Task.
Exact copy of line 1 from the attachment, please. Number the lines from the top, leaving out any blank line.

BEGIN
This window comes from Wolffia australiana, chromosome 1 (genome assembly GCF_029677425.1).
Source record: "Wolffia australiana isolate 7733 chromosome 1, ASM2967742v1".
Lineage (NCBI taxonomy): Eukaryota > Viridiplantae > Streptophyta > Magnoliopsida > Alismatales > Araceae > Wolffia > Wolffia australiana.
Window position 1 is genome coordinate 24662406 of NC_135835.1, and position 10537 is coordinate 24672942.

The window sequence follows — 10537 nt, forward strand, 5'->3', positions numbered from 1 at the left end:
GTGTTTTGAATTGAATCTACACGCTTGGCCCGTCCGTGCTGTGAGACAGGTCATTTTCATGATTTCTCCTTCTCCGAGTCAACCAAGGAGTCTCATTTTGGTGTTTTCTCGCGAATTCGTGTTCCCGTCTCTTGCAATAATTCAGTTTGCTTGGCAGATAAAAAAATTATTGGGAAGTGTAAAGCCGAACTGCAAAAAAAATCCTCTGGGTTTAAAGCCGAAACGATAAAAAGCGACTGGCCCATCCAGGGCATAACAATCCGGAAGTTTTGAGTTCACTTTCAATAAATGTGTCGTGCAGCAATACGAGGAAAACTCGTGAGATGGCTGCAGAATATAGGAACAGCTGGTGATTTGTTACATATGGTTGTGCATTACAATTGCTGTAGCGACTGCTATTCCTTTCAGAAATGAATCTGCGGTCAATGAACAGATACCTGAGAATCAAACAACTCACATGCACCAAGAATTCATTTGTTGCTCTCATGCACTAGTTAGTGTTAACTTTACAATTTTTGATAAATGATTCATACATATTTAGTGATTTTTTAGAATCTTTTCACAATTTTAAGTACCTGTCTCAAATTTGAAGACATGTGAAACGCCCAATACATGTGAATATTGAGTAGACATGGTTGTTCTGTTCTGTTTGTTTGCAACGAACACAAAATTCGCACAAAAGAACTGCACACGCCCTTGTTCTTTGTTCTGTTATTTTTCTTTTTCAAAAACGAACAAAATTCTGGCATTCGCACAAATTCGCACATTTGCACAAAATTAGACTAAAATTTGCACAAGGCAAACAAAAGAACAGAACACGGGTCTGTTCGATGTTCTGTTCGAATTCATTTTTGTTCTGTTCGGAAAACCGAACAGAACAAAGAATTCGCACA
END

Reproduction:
This window comes from Wolffia australiana, chromosome 1 (genome assembly GCF_029677425.1).